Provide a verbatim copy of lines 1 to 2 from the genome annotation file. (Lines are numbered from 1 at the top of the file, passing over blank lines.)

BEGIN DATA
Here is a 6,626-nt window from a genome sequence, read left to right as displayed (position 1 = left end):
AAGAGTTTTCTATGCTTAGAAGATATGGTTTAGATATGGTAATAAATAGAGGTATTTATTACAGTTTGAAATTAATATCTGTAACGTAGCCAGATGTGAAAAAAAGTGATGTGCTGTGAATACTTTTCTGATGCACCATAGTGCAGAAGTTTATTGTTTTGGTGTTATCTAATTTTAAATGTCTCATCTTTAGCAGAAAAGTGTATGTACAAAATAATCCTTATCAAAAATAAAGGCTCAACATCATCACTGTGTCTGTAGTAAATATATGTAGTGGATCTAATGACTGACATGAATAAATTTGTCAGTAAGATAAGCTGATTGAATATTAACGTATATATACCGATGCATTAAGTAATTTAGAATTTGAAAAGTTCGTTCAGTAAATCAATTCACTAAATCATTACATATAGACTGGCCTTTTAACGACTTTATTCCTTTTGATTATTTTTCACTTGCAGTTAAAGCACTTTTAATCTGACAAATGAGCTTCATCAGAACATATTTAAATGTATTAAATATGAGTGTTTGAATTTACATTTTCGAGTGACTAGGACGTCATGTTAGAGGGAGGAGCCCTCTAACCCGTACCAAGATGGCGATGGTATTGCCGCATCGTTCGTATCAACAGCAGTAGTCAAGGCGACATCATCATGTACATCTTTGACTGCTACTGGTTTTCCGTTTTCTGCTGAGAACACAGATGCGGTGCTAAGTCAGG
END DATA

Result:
Here is a 6,626-nt window from a genome sequence, read left to right as displayed (position 1 = left end):
AAGAGTTTTCTATGCTTAGAAGATATGGTTTAGATATGGTAATAAATAGAGGTATTTATTACAGTTTGAAATTAATATCTGTAACGTAGCCAGATGTGAAAAAAAGTGATGTGCTGTGAATACTTTTCTGATGCACCATAGTGCAGAAGTTTATTGTTTTGGTGTTATCTAATTTTAAATGTCTCATCTTTAGCAGAAAAGTGTATGTACAAAATAATCCTTATCAAAAATAAAGGCTCAACATCATCACTGTGTCTGTAGTAAATATATGTAGTGGATCTAATGACTGACATGAATAAATTTGTCAGTAAGATAAGCTGATTGAATATTAACGTATATATACCGATGCATTAAGTAATTTAGAATTTGAAAAGTTCGTTCAGTAAATCAATTCACTAAATCATTACATATAGACTGGCCTTTTAACGACTTTATTCCTTTTGATTATTTTTCACTTGCAGTTAAAGCACTTTTAATCTGACAAATGAGCTTCATCAGAACATATTTAAATGTATTAAATATGAGTGTTTGAATTTACATTTTCGAGTGACTAGGACGTCATGTTAGAGGGAGGAGCCCTCTAACCCGTACCAAGATGGCGATGGTATTGCCGCATCGTTCGTATCAACAGCAGTAGTCAAGGCGACATCATCATGTACATCTTTGACTGCTACTGGTTTTCCGTTTTCTGCTGAGAACACAGATGCGGTGCTAAGTCAGG